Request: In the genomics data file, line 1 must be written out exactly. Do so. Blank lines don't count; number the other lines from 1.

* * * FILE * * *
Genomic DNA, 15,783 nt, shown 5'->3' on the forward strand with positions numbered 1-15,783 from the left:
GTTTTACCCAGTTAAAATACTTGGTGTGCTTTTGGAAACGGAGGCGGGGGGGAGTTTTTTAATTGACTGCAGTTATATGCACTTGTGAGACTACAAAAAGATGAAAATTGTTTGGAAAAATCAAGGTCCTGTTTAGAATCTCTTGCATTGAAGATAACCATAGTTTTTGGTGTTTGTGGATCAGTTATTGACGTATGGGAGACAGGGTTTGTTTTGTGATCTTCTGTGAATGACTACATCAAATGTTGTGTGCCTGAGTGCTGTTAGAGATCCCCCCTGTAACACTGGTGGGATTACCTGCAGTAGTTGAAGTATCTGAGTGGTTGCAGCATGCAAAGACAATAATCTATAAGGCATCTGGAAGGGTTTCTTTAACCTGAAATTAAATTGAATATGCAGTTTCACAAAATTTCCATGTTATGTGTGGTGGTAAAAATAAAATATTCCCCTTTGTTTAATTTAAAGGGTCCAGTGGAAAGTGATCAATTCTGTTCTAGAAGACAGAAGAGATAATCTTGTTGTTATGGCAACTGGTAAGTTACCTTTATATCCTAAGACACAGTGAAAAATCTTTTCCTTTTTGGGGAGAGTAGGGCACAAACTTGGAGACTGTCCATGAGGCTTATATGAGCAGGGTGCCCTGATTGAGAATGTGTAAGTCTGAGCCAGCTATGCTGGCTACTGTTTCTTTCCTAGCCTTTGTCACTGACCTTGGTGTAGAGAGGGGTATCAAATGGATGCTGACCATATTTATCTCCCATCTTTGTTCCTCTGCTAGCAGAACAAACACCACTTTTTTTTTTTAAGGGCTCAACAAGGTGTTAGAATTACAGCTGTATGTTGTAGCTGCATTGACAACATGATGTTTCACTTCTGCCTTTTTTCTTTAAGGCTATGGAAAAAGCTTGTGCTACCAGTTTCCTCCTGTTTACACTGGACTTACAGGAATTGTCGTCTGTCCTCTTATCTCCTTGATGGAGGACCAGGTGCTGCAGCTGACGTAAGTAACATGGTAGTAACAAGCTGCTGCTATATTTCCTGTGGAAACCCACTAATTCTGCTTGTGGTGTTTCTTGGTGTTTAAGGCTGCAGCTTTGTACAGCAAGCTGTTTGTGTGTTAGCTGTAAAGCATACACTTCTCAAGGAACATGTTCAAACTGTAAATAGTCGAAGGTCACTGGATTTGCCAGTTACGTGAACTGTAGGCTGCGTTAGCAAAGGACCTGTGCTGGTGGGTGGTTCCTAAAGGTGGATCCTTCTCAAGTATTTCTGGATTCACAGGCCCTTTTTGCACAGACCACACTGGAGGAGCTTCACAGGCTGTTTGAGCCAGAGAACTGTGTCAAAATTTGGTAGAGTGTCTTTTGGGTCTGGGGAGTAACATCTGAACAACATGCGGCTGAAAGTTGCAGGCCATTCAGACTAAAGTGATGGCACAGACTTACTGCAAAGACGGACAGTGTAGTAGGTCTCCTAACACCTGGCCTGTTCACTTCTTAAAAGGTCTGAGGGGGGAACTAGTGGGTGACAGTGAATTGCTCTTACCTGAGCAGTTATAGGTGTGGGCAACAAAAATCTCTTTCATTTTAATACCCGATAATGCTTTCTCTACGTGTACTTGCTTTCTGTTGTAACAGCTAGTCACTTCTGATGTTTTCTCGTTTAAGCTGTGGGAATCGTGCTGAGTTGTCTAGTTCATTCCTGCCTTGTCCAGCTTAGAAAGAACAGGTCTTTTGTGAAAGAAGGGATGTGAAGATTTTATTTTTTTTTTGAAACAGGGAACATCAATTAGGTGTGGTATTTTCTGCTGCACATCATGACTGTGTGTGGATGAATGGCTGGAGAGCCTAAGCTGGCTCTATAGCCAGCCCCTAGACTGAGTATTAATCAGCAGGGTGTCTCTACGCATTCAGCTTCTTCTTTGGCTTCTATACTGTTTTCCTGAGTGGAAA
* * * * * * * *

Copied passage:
Genomic DNA, 15,783 nt, shown 5'->3' on the forward strand with positions numbered 1-15,783 from the left: